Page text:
- Use a clean towel to dry your hands. (Don’t trust that office towel? We don’t blame you. Air drying is also OK.)
Communicate proper hand-washing to your colleagues:
- Print out these hand-washing signs from the CDC. Place them in common areas such as the bathroom and kitchen.
- If you are a manager, invest in training and education on the topic of clean hands. Studies have shown that promoting hand-washing reduces employee sick time.
- Don’t limit instruction to cold and flu season. Advocate for hand-washing throughout the year with the CDC’s campaign toolkit.
Provide Hand Sanitizer
Think of everything you touch in the office, from shared keyboards to the hand of a sniffling business partner. (You may also want to consider alternatives to the classic handshake: Bump elbows, wave, or bow.) Hand sanitizer – easy to transport, discreet to dispense – has your back.
True, sanitizer isn’t as effective as soap and water, but it’s better than nothing. Look for an alcohol-based hand sanitizer with at least 60 percent alcohol, and follow the CDC guidelines: “Apply the product to the palm of one hand (read the label to learn the correct amount) and rub the product all over the surfaces of your hands until your hands are dry.” Make sure you wait till it dries – about 20 seconds – if you want it to work.
If you are in leadership, consider implementing a hand sanitation program. For example, one company “installed hand-sanitizing stations in high-traffic common areas, conference rooms and break rooms, and gave hand sanitizer bottles and hand sanitizing wipes to each individual,” according to this U.S. News & World Report article. Just look at the results for offices with such programs:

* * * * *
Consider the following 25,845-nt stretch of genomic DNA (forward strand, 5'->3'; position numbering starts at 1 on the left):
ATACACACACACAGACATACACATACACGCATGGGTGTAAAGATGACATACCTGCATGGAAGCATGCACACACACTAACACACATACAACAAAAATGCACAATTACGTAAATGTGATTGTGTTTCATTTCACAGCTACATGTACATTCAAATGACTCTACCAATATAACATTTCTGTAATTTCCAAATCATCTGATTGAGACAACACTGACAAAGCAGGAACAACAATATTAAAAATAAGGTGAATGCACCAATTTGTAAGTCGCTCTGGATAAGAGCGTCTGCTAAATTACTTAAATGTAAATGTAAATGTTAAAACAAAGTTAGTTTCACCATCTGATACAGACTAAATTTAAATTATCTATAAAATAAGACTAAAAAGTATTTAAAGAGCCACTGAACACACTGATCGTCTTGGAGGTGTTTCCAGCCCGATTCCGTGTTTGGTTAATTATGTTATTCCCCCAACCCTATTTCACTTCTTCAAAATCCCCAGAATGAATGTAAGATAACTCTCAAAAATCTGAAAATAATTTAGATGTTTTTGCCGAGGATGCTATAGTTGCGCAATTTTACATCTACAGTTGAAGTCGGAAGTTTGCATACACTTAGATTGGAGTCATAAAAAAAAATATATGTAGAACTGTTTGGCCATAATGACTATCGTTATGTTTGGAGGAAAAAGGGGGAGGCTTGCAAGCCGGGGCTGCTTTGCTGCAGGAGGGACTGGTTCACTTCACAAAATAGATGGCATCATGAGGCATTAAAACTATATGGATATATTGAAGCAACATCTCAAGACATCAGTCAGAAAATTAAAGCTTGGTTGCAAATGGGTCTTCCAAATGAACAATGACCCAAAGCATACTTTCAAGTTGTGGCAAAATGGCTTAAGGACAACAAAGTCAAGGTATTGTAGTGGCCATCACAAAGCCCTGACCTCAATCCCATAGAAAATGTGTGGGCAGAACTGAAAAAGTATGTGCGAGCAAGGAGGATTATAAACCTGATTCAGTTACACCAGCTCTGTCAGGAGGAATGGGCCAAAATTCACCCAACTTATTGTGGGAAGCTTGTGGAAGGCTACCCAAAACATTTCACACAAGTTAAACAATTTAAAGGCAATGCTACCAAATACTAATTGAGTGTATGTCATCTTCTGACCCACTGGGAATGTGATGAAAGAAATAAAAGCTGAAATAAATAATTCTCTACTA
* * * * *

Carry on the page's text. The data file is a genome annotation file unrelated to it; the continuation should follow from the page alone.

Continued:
- A 24 percent reduction in health care claims for diseases such as colds and flu
- More than a 13 percent reduction in “unscheduled paid time off”
- Eighty percent of employees “indicated that having access to hand sanitizer positively impacted their impression of their employer.”
Don’t Touch Your Face
If you’re like most people, you touch your face 23 times every hour, according to a study cited in this Washington Post article. But if you learn how to stop, it’s “the one behavior that would be better than any vaccine ever created,” says an expert quoted in the article.
How do you stop?